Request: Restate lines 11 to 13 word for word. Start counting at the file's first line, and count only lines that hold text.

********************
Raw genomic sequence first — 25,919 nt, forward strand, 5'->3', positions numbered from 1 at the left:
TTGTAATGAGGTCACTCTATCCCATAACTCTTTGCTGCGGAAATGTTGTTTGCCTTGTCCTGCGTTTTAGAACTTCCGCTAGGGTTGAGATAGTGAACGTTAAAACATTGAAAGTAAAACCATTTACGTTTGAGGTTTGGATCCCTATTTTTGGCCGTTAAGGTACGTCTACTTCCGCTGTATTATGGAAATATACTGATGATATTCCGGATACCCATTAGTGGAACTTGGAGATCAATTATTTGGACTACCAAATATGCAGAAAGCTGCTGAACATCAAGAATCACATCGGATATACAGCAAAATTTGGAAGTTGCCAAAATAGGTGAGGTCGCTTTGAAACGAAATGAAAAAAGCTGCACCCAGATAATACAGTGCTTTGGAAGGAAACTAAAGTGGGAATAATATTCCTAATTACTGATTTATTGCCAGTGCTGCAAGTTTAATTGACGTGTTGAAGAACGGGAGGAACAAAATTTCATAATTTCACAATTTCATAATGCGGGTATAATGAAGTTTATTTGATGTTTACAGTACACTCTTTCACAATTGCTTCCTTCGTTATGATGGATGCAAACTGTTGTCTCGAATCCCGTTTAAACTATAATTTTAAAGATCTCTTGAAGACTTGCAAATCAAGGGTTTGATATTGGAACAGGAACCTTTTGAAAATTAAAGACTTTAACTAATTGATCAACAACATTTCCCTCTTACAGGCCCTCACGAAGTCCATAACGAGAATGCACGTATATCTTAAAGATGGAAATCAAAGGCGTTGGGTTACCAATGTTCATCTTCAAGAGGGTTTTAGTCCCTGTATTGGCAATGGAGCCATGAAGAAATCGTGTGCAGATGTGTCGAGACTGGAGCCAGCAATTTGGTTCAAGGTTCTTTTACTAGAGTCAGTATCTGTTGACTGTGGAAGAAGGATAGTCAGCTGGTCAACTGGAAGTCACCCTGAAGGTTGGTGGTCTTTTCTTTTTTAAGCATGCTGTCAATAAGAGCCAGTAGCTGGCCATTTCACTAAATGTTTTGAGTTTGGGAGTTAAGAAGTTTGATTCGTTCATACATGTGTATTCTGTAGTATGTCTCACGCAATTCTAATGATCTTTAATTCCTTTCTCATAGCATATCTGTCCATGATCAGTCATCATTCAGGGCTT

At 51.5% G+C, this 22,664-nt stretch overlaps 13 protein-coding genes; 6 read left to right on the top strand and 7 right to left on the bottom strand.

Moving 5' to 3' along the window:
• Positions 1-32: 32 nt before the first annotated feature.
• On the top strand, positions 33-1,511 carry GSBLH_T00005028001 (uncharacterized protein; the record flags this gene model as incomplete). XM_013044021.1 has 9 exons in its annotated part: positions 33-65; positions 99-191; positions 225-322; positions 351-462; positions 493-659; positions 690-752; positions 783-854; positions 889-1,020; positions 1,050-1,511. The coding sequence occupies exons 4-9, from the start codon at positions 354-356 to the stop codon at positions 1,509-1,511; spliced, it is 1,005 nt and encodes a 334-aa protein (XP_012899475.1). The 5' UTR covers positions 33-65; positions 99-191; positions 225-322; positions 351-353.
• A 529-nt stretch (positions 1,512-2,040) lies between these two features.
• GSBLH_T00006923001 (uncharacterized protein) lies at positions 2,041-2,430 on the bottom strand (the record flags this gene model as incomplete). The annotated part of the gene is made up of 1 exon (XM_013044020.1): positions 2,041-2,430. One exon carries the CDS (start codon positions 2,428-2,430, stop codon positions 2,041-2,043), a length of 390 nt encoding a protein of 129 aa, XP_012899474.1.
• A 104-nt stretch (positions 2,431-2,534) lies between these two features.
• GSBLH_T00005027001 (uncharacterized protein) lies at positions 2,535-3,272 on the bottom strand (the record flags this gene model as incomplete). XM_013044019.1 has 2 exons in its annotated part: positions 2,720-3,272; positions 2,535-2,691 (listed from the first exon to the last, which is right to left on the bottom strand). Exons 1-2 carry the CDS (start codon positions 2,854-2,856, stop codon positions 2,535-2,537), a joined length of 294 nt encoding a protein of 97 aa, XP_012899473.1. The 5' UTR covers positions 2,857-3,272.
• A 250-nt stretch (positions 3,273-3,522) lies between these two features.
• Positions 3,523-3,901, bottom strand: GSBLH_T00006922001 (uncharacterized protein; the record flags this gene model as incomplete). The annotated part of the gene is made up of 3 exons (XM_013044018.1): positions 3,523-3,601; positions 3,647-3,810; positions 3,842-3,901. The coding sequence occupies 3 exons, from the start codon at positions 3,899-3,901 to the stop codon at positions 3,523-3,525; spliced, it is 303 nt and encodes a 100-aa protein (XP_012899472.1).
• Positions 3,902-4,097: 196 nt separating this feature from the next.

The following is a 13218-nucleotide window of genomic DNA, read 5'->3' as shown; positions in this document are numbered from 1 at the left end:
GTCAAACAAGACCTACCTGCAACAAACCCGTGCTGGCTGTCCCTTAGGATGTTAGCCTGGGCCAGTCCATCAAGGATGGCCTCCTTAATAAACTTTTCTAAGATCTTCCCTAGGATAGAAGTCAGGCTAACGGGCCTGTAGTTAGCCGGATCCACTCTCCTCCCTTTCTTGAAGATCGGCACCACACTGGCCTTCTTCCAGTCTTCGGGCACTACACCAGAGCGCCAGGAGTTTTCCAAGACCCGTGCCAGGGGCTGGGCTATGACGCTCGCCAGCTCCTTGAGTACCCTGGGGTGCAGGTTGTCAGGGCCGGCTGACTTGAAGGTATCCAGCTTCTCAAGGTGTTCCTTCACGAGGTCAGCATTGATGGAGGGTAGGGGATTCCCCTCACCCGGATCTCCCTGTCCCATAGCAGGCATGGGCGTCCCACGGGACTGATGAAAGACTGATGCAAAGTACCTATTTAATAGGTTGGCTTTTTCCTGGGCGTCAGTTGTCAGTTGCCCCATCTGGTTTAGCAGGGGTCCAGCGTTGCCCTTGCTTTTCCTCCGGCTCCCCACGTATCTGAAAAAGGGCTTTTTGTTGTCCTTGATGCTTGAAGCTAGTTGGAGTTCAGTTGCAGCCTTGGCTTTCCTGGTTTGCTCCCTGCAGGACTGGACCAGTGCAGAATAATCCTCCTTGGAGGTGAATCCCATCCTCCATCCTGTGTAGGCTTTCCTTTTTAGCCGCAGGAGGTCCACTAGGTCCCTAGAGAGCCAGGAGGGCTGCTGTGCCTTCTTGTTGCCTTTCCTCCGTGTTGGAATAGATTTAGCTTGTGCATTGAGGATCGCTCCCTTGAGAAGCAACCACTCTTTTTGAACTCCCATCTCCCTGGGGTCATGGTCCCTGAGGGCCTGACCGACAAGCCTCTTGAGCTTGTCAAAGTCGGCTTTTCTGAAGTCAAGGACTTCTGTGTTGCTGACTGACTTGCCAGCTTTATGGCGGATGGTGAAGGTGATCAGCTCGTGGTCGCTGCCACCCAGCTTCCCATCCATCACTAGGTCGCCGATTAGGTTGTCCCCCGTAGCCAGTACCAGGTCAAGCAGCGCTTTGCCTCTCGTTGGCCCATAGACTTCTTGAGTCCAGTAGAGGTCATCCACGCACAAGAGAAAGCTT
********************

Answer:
• A 250-nt stretch (positions 3,273-3,522) lies between these two features.
• Positions 3,523-3,901, bottom strand: GSBLH_T00006922001 (uncharacterized protein; the record flags this gene model as incomplete). The annotated part of the gene is made up of 3 exons (XM_013044018.1): positions 3,523-3,601; positions 3,647-3,810; positions 3,842-3,901. The coding sequence occupies 3 exons, from the start codon at positions 3,899-3,901 to the stop codon at positions 3,523-3,525; spliced, it is 303 nt and encodes a 100-aa protein (XP_012899472.1).
• Positions 3,902-4,097: 196 nt separating this feature from the next.